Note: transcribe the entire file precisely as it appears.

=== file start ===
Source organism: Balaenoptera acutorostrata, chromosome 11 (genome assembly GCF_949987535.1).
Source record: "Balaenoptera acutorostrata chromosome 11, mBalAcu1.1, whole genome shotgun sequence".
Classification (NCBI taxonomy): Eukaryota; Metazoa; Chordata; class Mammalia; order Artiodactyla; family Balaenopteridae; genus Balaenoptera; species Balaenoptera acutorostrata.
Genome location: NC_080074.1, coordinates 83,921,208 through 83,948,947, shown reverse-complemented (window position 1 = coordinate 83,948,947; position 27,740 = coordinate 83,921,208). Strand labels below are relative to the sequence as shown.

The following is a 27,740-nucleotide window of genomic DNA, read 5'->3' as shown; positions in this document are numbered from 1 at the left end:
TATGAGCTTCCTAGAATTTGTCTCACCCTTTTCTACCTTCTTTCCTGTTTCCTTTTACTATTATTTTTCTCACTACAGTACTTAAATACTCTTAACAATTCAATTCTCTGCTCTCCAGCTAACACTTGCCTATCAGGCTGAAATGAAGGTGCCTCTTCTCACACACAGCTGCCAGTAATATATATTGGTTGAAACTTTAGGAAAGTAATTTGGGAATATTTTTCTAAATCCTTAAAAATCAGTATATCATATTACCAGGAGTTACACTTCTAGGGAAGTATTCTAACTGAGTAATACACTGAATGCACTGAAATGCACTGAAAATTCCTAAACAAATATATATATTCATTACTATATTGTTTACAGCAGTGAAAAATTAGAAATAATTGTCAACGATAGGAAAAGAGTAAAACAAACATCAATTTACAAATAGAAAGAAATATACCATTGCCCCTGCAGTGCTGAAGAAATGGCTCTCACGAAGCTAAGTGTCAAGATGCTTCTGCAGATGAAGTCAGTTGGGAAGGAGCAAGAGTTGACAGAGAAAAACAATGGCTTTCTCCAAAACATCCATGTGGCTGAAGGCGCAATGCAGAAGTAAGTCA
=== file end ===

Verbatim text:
Source organism: Balaenoptera acutorostrata, chromosome 11 (genome assembly GCF_949987535.1).
Source record: "Balaenoptera acutorostrata chromosome 11, mBalAcu1.1, whole genome shotgun sequence".
Classification (NCBI taxonomy): Eukaryota; Metazoa; Chordata; class Mammalia; order Artiodactyla; family Balaenopteridae; genus Balaenoptera; species Balaenoptera acutorostrata.
Genome location: NC_080074.1, coordinates 83,921,208 through 83,948,947, shown reverse-complemented (window position 1 = coordinate 83,948,947; position 27,740 = coordinate 83,921,208). Strand labels below are relative to the sequence as shown.

The following is a 27,740-nucleotide window of genomic DNA, read 5'->3' as shown; positions in this document are numbered from 1 at the left end:
TATGAGCTTCCTAGAATTTGTCTCACCCTTTTCTACCTTCTTTCCTGTTTCCTTTTACTATTATTTTTCTCACTACAGTACTTAAATACTCTTAACAATTCAATTCTCTGCTCTCCAGCTAACACTTGCCTATCAGGCTGAAATGAAGGTGCCTCTTCTCACACACAGCTGCCAGTAATATATATTGGTTGAAACTTTAGGAAAGTAATTTGGGAATATTTTTCTAAATCCTTAAAAATCAGTATATCATATTACCAGGAGTTACACTTCTAGGGAAGTATTCTAACTGAGTAATACACTGAATGCACTGAAATGCACTGAAAATTCCTAAACAAATATATATATTCATTACTATATTGTTTACAGCAGTGAAAAATTAGAAATAATTGTCAACGATAGGAAAAGAGTAAAACAAACATCAATTTACAAATAGAAAGAAATATACCATTGCCCCTGCAGTGCTGAAGAAATGGCTCTCACGAAGCTAAGTGTCAAGATGCTTCTGCAGATGAAGTCAGTTGGGAAGGAGCAAGAGTTGACAGAGAAAAACAATGGCTTTCTCCAAAACATCCATGTGGCTGAAGGCGCAATGCAGAAGTAAGTCA